By Rebecca Isenhart, Globe Correspondent
Lauren Cortizo has always wanted to tackle the Boston Marathon. “I promised myself that I would run it before I graduated,” she said. She had intended to run behind the registered runners as a “bandit” when a moment of serendipity changed her plans.
As part of her duties as a sorority sister of Kappa Gamma Chi, Cortizo was researching Casa Myrna Vasquez, Inc., a center for domestic violence survivors in the Boston area.
“I was on the Casa Myrna web site just to get more information about the beneficiary for Kappa stuff and I saw that they had another number left,” she said. “So I quickly applied.”
She was selected to be on the team of four runners, partly because of her affiliation with her sorority, which has dedicated its philanthropy efforts to alleviating domestic violence since 1997.
The 21-year-old Canton native and marketing major has run on the school’s cross country team for three years and served as captain for the past two. Her latest running endeavor has stirred up support from her hometown, where local news outlets have spread her story, as well as the Emerson community.
“I think it’s a great way to cap off her college career,” said Emerson cross-country coach John Furey of Cortizo’s marathon run. “It takes commitment, time, tremendous physical energy and mental energy, and to do it for a charity cause makes it even more special.”
“Lauren’s a great kid and I’ll be at Mile 20 waiting for her,” said Furey.
However, before she can toe the starting line, Cortizo must raise at least $5,000 for Casa Myrna Vasquez.
Fortunately, she also has the enthusiastic support of her sorority, which is no stranger to fundraising and is dedicating this year’s efforts to helping her meet her funding goals. Each year, Kappa Gamma Chi holds a week of awareness and fundraising events focused on reducing domestic violence, recently renamed “Emerald Empowerment.”
“It’s a week-long series of events dedicated to raising awareness,” said Kappa President Shanae Burch.
“Our week of campaigning is focused on raising funds for [Casa Myrna] and our other beneficiary, the Transition House,” said Monica De Pinto Ribero Hancke, co-chair of Emerald Empowerment week. This year, the funds raised will go toward reaching Cortizo’s marathon goal of $5,050, collected through the web site Crowdrise. Any additional funds will be donated to the sorority’s other beneficiary, another provider of domestic violence survivor assistance, Transition House in Cambridge.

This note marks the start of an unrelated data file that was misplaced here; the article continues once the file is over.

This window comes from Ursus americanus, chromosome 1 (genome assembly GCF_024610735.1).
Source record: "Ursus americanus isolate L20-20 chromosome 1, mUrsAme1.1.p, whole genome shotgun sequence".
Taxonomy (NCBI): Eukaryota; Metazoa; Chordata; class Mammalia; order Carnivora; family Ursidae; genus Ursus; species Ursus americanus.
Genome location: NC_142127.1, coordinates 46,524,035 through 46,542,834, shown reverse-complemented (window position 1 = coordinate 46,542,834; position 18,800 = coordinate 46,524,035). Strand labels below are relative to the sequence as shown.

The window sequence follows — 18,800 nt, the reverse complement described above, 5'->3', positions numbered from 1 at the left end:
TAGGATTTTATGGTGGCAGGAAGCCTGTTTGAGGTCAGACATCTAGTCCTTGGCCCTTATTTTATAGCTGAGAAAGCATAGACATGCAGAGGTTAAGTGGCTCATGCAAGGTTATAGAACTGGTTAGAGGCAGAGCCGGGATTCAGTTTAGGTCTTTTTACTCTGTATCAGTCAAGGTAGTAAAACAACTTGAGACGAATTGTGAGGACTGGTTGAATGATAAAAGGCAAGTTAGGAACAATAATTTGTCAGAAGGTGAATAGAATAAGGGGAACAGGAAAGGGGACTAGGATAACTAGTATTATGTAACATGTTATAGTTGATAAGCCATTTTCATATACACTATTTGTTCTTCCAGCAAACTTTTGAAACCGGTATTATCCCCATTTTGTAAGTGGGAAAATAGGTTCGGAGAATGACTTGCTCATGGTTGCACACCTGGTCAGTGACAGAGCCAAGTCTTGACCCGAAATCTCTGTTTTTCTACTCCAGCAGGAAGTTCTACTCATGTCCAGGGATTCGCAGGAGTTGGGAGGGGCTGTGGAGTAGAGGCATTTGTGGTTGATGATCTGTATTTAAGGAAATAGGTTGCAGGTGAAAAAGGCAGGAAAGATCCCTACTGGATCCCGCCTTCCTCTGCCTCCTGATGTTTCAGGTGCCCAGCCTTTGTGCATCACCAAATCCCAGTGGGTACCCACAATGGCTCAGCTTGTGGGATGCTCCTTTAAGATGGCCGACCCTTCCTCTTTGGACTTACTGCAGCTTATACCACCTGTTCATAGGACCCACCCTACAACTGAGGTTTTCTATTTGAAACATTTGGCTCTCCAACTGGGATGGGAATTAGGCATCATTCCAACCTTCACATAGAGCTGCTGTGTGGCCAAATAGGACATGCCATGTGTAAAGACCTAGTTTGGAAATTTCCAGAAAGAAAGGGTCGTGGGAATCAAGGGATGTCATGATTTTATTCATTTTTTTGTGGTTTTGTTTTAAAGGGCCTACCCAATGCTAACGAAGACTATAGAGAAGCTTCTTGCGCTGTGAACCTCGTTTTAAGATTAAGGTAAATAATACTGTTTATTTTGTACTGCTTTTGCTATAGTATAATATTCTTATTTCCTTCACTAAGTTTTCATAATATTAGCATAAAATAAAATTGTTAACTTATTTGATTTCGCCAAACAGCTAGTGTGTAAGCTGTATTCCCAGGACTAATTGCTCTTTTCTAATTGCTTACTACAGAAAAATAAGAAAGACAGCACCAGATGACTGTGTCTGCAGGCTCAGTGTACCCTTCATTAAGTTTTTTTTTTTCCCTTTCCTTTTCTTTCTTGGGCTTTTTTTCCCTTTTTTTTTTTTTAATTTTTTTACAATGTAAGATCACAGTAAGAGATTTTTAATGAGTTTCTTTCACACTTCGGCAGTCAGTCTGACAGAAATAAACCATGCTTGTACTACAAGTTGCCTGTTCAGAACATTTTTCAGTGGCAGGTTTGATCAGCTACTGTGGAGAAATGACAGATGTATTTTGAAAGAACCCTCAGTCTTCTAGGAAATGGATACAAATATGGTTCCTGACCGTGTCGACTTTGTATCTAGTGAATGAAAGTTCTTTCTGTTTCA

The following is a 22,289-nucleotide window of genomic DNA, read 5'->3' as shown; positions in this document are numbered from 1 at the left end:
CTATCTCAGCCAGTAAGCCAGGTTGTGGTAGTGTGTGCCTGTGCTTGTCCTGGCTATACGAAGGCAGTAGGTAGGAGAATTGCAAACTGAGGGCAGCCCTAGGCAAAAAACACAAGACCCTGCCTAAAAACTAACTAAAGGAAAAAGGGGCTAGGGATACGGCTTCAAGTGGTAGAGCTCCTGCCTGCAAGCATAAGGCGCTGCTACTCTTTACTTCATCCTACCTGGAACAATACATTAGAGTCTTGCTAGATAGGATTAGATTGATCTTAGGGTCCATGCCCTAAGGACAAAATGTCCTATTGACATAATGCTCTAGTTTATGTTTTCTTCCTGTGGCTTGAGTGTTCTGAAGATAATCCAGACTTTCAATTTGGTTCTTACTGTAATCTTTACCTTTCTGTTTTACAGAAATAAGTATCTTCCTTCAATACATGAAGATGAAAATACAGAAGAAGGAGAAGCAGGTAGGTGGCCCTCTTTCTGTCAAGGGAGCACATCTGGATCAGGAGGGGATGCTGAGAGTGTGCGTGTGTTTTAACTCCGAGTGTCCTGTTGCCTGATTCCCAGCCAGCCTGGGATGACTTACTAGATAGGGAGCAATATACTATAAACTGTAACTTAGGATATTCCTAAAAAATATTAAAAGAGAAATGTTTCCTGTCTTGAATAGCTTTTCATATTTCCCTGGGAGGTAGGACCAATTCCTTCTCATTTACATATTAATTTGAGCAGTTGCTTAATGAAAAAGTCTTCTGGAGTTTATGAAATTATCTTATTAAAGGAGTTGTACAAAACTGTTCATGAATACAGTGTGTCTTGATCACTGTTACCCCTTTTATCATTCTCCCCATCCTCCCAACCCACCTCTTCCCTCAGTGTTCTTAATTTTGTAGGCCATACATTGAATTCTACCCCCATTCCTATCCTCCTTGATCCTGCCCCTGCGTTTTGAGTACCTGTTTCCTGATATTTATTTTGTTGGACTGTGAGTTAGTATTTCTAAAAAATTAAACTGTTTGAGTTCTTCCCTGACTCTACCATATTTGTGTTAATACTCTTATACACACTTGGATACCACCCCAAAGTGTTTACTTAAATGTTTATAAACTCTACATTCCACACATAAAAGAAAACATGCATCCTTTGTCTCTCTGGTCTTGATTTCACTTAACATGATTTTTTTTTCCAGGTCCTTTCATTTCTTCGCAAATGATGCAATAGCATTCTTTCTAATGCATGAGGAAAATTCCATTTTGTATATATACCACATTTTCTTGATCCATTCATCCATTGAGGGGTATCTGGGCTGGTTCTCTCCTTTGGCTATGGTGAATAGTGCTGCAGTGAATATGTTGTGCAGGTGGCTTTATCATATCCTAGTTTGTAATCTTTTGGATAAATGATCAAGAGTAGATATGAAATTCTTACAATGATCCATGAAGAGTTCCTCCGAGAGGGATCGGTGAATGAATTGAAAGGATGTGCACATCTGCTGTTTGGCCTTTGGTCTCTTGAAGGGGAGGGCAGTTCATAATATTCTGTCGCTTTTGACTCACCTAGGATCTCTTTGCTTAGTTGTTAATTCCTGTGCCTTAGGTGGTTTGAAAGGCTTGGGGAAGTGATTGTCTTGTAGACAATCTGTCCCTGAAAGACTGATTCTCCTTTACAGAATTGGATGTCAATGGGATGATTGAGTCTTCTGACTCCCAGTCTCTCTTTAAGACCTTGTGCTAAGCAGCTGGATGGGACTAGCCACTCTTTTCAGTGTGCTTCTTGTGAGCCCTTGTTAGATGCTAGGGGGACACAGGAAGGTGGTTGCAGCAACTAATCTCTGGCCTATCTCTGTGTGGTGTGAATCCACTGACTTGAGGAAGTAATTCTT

Cortizo said she hopes the group’s efforts will propel her close to her goal. “Usually we raise between $2,000 and $4,000,” said Cortizo, who co-chairs the week-long series of events with Hancke. She’s also been collecting donations on her own, using her running blog, cortizorunsboston.tumblr.com, to thank contributors and update them on her progress. Emerald Empowerment week will be a help, “but it’s a lot of money to raise,” she said.
Cortizo said a tour of Casa Myrna Vasquez strengthened her resolve when a representative showed her the call center for SafeLink, the only 24/7 hotline for domestic violence victims in Massachusetts.
“To be in that room and hear the phone ring and hear a counselor talk to someone is when it really hits you as to what they’re doing and how much of an impact they really have,” she said.
Burch said remembering the statistic that one in four college women will experience domestic violence is the most powerful motivator for her to raise money for the beneficiary. “You can fill all of the theaters on campus and that’s still not equal to the amount of people who experience it on campus if you take away gender,” she said.
Training to run more than 26 miles is a big challenge. But, she says, she finds motivation in the cause.
“I always wear my Casa Myrna bracelet. And that kind of just reminds me of what I’m running for and who I’m running for. I’m very close with a lot of people who have been affected by this, and it’s definitely them who keep me going,” she said. “The fact that I’m running on behalf of Kappa, it’s like I’m running in their name, so that keeps me going.”
“I also have this new phone background — this is obviously not the reason, but it helps a little bit. And it’s Ryan Gosling, and it says, ‘Hey girl, I’m waiting for you at the finish line.’ That’s my newest form of inspiration.”
This article is being published under an arrangement between the Boston Globe and Emerson College.